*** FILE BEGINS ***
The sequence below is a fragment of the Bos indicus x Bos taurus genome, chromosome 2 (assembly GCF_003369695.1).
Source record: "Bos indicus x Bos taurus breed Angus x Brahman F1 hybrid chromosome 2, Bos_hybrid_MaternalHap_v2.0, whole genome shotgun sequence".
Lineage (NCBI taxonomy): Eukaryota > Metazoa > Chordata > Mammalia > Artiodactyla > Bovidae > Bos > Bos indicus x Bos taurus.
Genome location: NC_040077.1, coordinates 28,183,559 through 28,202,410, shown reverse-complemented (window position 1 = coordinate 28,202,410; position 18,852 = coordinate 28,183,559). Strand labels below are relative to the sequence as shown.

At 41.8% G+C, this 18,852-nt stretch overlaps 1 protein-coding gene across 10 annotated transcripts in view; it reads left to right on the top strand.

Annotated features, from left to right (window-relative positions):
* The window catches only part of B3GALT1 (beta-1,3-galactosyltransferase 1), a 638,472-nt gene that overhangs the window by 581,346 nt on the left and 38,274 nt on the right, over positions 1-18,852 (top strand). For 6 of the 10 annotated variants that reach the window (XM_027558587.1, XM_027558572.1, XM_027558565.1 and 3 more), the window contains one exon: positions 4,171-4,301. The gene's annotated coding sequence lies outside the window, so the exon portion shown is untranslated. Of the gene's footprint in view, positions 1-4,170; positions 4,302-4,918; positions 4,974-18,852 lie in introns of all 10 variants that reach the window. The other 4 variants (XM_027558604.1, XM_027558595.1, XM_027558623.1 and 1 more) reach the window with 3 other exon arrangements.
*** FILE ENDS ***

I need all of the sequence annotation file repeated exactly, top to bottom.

The sequence below is a fragment of the Bos indicus x Bos taurus genome, chromosome 2 (assembly GCF_003369695.1).
Source record: "Bos indicus x Bos taurus breed Angus x Brahman F1 hybrid chromosome 2, Bos_hybrid_MaternalHap_v2.0, whole genome shotgun sequence".
Lineage (NCBI taxonomy): Eukaryota > Metazoa > Chordata > Mammalia > Artiodactyla > Bovidae > Bos > Bos indicus x Bos taurus.
Genome location: NC_040077.1, coordinates 28,183,559 through 28,202,410, shown reverse-complemented (window position 1 = coordinate 28,202,410; position 18,852 = coordinate 28,183,559). Strand labels below are relative to the sequence as shown.

At 41.8% G+C, this 18,852-nt stretch overlaps 1 protein-coding gene across 10 annotated transcripts in view; it reads left to right on the top strand.

Annotated features, from left to right (window-relative positions):
* The window catches only part of B3GALT1 (beta-1,3-galactosyltransferase 1), a 638,472-nt gene that overhangs the window by 581,346 nt on the left and 38,274 nt on the right, over positions 1-18,852 (top strand). For 6 of the 10 annotated variants that reach the window (XM_027558587.1, XM_027558572.1, XM_027558565.1 and 3 more), the window contains one exon: positions 4,171-4,301. The gene's annotated coding sequence lies outside the window, so the exon portion shown is untranslated. Of the gene's footprint in view, positions 1-4,170; positions 4,302-4,918; positions 4,974-18,852 lie in introns of all 10 variants that reach the window. The other 4 variants (XM_027558604.1, XM_027558595.1, XM_027558623.1 and 1 more) reach the window with 3 other exon arrangements.